Ultimately, my wheelchair racing career brought me to three Paralympic Games (Sydney, Athens, Beijing), seven Paralympic medals (1 gold, 1 silver, 5 bronze), and multiple international marathon wins including the Boston, New York City, and Los Angeles Marathons.
The confidence and success that I gained in sport started to open other doors in life and taught me how to be academically successful. I attended the University of Arizona and the moved on to medical school at Stanford, where I was the first wheelchair user to be accepted to the school. I then achieved my ultimate dream of completing my residency at Harvard Medical School.
Currently, I practice sports medicine at the Brigham and Women’s Hospital in Boston, Massachusetts, and I am a faculty member at Harvard. I am a clinician-researcher, also involved in investigating the impact of adaptive sports opportunity as a tool for rehabilitation. Because adaptive sports and the Paralympic movement are so much a part of who I am, I continue to strive to give back to the movement. Translating my background in adaptive sport into my current career in medicine, I remain involved in the Paralympic Movement as Chairperson of the International Paralympic Committee Medical Committee.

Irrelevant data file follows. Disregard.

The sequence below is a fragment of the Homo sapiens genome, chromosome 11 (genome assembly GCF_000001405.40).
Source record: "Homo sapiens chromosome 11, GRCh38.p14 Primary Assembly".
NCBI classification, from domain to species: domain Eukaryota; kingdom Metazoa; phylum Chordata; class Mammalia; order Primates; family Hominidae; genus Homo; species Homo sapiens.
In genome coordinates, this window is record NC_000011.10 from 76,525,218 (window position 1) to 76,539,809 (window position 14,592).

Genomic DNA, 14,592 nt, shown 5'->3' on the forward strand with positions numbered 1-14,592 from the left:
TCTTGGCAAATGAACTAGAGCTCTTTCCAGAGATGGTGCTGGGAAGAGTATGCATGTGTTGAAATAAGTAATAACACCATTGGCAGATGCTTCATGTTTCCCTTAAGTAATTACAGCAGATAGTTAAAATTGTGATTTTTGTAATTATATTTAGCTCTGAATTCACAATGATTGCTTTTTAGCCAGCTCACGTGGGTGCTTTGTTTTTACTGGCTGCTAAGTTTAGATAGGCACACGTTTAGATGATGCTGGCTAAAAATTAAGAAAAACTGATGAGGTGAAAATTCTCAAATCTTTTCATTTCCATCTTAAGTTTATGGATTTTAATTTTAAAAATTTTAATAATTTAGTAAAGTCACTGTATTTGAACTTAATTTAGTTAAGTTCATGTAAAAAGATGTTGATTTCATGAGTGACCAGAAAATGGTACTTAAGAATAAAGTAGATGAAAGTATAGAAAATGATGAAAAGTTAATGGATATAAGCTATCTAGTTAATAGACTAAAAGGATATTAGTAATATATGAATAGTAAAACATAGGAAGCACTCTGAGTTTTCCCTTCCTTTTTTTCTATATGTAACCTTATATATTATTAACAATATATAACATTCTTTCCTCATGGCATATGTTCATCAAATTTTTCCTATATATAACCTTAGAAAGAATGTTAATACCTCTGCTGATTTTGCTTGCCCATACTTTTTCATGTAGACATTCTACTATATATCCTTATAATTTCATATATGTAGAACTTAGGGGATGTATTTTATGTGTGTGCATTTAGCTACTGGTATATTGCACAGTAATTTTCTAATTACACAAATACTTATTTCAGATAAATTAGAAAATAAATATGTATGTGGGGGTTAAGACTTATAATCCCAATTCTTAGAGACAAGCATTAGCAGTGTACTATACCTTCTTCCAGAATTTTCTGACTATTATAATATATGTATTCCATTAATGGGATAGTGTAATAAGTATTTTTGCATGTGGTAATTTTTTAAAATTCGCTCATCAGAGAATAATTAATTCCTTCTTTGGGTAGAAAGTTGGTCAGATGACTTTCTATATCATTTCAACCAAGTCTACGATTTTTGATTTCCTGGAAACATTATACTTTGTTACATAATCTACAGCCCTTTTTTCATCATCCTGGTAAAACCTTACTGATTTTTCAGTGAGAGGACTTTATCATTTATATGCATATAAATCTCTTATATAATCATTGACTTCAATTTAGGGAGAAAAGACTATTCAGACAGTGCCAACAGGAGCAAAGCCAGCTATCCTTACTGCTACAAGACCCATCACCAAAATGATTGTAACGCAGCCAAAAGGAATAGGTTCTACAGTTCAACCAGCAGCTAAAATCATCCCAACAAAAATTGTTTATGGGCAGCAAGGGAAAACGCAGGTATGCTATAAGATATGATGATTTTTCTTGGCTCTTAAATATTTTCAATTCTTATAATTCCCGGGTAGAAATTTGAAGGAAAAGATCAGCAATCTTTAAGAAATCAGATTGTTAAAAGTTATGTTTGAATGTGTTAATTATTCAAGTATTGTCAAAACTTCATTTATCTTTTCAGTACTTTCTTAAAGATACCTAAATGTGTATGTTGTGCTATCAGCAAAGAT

Adaptive sports, and particularly the sport of wheelchair racing, absolutely changed my life and shaped me into the person I am today. Looking to the future – we need to ensure that all young people with disabilities have these opportunities for growth and discovery. Our hope is that your corporation will assist us in bringing this dream to life for other youth with physcial disabilities throughout our country.
Cheri Blauwet, MD
Dr. Anjali Forber-Pratt & Jessica Galli Cloy
In 1993, Anjali and Jessica met for the first time. The two met while attending their first Adaptive Sports USA Junior Nationals in Columbus, Ohio. Both girls left the Junior Nationals with medals in hand but more importantly, they left with a friendship that continues today. Anjali was raised in Massachusetts. Jessica was raised in New Jersey. Yet their friendship grew each year